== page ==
Not a VeggieTales Gospel.
Mention David and Goliath to me and I immediately picture Junior Asparagus fighting a Giant Pickle. Yes, I admit it. I own nearly all of the VeggieTales videos. So don’t imagine this is a rant against the videos themselves. This is a rant against an evil far more sinister than vegetables pretending to be Bible characters. This is a rant against Sunday School teachers, curriculum, and how our children are taught in our Churches. It is precisley this evil that has given rise to what some have called the VeggieTales Gospel.
Surprisingly, the VeggieTales Gospel is much older than the VeggieTales videos are. I was taught a VeggieTales Gospel on many different occasions as I was growing up in conservative, Bible-believing and preaching Churches in the Bible Belt. What is this VeggieTales Gospel? It is a Gospel that takes Old Testament stories of heroes and their faith in God to deliver and twists them into morality lessons.
Take David and Goliath, for example. Over the years I heard about how that I should be like David and stand up against bullies, cut the head off of sin in my life (of which the applications can be endless as I remember one lesson where little Goliaths with various sins written on them were cut into pieces), help my friends when they are in trouble, and become self-confident.
All of those lessons are true, for the most part. Sometimes you gotta stand up against bullies, you gotta help your friends, a little self-confidence never hurt anyone (as long as we remember that the Gospel requires that we have no confidence in the flesh), and, to paraphrase John Owen, ‘Ya gotta kill sin or sin’ll kill you.’
But what if I were to say that none of those applications are in the story of David and Goliath? They’re not. The story of David and Goliath is a story about God who takes down His enemies, God who delivers His friends, God who David trusts in, and God who takes care of our sin problem. The application of the story is not, ‘Be like David’, but instead, ‘You are Israel on the sidelines waiting for a Deliverer.’
Do you get the picture? Israel out there on the battlefront, playing like they’re ready to whip up on some Philistines, when in reality they are scared stiff. They’re scared stiff for forty days as morning and evening a nine and a half foot monster walks out onto the battlefield to challenge them. “If you came to fight, then lets fight. If not, then let’s not waste our time here. Just go ahead and surrender and we’ll go home and you can be our slaves. Or you can send someone out to fight me and the winner gets to take the other side as slaves.”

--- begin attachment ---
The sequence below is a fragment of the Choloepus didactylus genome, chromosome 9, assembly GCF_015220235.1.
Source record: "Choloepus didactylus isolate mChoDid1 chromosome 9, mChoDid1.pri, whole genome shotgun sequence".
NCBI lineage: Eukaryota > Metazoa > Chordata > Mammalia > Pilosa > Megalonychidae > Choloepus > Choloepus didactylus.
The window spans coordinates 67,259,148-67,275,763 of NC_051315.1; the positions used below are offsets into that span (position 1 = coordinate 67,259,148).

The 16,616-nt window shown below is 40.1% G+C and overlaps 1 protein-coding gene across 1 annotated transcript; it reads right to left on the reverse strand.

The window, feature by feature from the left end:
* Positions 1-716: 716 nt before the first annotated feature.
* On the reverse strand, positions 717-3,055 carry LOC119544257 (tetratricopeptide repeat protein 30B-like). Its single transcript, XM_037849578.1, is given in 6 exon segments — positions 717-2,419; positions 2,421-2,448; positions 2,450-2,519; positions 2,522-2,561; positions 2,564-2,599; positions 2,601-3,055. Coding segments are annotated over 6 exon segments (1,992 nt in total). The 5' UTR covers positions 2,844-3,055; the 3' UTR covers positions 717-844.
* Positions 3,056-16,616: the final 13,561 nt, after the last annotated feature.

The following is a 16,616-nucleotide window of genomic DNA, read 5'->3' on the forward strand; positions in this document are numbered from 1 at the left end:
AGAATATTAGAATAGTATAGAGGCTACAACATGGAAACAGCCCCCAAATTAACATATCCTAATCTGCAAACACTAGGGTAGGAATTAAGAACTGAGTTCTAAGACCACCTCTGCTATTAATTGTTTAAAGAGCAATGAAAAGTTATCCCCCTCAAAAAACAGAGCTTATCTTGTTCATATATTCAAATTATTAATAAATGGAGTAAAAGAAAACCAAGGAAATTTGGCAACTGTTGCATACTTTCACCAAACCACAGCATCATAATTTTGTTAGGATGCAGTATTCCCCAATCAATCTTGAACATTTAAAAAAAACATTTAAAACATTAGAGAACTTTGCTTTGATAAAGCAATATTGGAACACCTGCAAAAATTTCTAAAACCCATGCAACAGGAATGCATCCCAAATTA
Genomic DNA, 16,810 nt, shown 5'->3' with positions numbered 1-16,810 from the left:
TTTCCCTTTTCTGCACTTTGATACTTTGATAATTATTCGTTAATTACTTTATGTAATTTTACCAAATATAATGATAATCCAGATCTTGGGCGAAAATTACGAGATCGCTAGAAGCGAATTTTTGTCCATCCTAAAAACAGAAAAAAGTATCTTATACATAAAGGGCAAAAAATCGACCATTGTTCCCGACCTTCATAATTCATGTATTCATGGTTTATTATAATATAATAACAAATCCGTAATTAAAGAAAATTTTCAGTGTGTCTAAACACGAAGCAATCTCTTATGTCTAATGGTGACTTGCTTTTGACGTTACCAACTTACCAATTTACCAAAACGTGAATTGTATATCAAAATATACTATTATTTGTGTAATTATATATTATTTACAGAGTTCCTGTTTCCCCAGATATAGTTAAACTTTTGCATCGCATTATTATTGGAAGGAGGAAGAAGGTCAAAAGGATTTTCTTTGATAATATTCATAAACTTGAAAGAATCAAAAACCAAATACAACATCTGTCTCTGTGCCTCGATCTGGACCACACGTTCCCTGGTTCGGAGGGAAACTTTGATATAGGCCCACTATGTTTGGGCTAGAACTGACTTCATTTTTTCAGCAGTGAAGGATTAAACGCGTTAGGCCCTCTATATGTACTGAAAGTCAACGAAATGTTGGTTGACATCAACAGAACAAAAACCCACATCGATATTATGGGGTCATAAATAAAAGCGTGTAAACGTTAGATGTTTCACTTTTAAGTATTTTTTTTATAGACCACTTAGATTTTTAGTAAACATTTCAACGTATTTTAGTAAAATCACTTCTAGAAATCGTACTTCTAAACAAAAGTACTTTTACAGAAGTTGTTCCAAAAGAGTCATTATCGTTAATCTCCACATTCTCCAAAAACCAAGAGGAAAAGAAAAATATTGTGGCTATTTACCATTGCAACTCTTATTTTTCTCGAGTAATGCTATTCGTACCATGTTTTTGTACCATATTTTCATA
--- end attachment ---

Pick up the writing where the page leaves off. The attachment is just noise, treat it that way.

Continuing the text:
But Israel has a problem. The man who had delivered them before, their King (Saul), no longer has the Spirit of God or the Word of God. The Spirit of God left Saul when he disobeyed God’s Word spoken by His prophet. (1 Samuel 15) Israel has not been left without a deliverer, however. A young boy by the name of David has been anointed by Samuel with oil, but by God with the Spirit. (1 Samuel 16)
So here comes Spirit-filled David to the battle on the fortieth day. He hears the giant defy the armies of Israel and recognizes that it is not only flesh and blood that is being defied, but that God’s name is being blasphemed. And one thing David knows is this, God’s name is not to be blasphemed. David then decides God has put him on earth in Israel at this moment for a reason. He has placed David in a position where he may deliver God’s people from God’s enemies, and that he might magnify God’s name in all the earth. (1 Samuel 17:45-47)
Long story short, David, by the supernatural aid of God defeats Goliath. The Anointed King of God’s people kills God’s enemy. Sound familiar? It should. That’s what Jesus has done for us. When we were in a helpless situation, God became man and defeated His enemy for us. Not just because we are soooo special, but because our enemy is God’s enemy, and because by defeating this enemy, God’s name should be magnified in all the earth.
The battle is over. We didn’t win it. Jesus won it. Let the nations rejoice and exult in the Name of the Lord our God! That is the purpose of life, isn’t it?
Filed under: biblical interpretation, children, Gospel, grace | 6 Comments »